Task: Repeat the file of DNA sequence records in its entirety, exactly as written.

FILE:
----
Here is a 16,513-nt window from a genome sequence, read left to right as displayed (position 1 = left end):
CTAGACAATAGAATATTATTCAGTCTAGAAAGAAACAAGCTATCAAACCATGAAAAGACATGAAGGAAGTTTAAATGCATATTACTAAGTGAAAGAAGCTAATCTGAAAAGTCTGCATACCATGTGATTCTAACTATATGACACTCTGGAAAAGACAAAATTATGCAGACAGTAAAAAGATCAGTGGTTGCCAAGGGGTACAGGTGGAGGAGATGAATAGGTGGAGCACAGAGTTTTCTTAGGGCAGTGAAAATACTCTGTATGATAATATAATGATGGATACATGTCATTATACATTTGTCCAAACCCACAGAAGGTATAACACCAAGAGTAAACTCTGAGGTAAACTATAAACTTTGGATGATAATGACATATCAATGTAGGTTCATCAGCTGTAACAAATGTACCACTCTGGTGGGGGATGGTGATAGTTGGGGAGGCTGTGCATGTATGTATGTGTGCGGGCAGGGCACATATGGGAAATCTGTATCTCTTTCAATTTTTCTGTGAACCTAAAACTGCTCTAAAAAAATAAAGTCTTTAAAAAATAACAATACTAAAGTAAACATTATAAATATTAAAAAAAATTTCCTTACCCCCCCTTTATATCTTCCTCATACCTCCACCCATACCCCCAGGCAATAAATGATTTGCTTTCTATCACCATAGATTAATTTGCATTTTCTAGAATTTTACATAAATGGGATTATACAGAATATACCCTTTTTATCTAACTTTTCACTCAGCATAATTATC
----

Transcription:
Here is a 16,513-nt window from a genome sequence, read left to right as displayed (position 1 = left end):
CTAGACAATAGAATATTATTCAGTCTAGAAAGAAACAAGCTATCAAACCATGAAAAGACATGAAGGAAGTTTAAATGCATATTACTAAGTGAAAGAAGCTAATCTGAAAAGTCTGCATACCATGTGATTCTAACTATATGACACTCTGGAAAAGACAAAATTATGCAGACAGTAAAAAGATCAGTGGTTGCCAAGGGGTACAGGTGGAGGAGATGAATAGGTGGAGCACAGAGTTTTCTTAGGGCAGTGAAAATACTCTGTATGATAATATAATGATGGATACATGTCATTATACATTTGTCCAAACCCACAGAAGGTATAACACCAAGAGTAAACTCTGAGGTAAACTATAAACTTTGGATGATAATGACATATCAATGTAGGTTCATCAGCTGTAACAAATGTACCACTCTGGTGGGGGATGGTGATAGTTGGGGAGGCTGTGCATGTATGTATGTGTGCGGGCAGGGCACATATGGGAAATCTGTATCTCTTTCAATTTTTCTGTGAACCTAAAACTGCTCTAAAAAAATAAAGTCTTTAAAAAATAACAATACTAAAGTAAACATTATAAATATTAAAAAAAATTTCCTTACCCCCCCTTTATATCTTCCTCATACCTCCACCCATACCCCCAGGCAATAAATGATTTGCTTTCTATCACCATAGATTAATTTGCATTTTCTAGAATTTTACATAAATGGGATTATACAGAATATACCCTTTTTATCTAACTTTTCACTCAGCATAATTATC